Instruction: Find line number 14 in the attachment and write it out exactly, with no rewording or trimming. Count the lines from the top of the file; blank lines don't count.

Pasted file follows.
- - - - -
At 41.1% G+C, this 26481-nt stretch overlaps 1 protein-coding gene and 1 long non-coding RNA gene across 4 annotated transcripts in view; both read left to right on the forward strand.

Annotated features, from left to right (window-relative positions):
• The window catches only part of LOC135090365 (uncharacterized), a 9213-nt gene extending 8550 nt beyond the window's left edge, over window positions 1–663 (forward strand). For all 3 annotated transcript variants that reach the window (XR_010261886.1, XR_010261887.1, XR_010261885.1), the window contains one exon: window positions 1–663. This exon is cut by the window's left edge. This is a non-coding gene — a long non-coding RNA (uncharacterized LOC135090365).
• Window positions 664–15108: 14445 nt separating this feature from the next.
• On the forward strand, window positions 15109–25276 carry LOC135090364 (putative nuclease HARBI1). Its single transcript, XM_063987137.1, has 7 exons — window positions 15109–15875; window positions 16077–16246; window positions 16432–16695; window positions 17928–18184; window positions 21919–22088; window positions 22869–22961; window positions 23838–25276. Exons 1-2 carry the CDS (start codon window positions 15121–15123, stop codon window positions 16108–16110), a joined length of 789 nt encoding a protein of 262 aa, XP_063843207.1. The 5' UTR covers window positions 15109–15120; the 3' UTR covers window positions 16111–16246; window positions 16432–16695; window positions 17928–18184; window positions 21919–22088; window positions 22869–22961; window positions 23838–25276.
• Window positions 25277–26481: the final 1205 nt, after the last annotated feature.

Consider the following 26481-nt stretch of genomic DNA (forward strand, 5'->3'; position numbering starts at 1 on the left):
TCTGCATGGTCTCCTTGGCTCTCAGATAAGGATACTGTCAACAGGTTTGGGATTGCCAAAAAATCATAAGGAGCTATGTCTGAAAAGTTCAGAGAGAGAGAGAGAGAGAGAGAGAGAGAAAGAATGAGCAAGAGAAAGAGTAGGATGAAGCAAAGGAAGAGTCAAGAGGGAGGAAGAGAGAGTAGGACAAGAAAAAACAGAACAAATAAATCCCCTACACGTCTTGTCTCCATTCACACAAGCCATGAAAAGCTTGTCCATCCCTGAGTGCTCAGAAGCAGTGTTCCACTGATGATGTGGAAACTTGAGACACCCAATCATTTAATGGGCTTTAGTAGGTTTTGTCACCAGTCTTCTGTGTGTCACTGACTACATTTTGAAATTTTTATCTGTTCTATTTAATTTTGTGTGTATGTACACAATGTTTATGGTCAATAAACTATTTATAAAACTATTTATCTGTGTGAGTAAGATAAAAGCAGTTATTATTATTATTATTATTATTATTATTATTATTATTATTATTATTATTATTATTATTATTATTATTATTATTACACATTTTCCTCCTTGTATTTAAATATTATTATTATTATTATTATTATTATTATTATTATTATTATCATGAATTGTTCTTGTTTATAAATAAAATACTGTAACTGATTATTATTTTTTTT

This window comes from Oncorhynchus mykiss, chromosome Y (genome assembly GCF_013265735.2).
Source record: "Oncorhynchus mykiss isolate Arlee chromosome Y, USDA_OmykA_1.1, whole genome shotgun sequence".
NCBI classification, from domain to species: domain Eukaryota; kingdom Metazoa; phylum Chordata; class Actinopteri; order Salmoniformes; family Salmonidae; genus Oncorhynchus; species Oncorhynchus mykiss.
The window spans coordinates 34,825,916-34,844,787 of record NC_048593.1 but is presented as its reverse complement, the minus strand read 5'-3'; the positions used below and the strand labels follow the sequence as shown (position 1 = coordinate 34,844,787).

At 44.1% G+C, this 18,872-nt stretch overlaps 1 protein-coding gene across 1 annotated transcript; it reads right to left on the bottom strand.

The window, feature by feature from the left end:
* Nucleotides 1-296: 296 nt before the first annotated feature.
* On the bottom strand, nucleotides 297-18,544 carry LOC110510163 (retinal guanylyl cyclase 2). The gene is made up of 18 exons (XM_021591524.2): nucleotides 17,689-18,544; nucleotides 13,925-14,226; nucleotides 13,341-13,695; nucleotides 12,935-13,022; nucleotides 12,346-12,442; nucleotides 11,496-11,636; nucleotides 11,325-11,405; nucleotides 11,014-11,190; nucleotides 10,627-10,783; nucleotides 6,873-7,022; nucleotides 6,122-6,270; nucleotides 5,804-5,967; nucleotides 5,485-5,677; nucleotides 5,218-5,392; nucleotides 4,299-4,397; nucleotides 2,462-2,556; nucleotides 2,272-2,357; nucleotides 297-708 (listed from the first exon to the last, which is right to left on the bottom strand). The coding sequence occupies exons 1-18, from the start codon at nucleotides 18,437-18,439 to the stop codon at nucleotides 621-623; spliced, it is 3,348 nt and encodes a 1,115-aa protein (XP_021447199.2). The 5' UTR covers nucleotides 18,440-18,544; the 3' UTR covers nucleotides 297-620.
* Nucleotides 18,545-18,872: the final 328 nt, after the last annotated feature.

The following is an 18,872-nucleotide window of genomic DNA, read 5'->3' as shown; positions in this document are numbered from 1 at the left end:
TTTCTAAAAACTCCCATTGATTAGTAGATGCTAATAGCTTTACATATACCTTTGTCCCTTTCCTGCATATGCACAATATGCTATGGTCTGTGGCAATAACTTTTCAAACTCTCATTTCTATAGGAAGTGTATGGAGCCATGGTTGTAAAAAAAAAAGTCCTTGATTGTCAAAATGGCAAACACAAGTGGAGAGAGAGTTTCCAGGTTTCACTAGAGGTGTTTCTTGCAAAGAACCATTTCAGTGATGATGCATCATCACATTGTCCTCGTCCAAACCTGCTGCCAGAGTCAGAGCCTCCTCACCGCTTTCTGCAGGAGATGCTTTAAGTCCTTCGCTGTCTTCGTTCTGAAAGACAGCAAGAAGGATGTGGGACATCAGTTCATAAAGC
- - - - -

The window, feature by feature from the left end: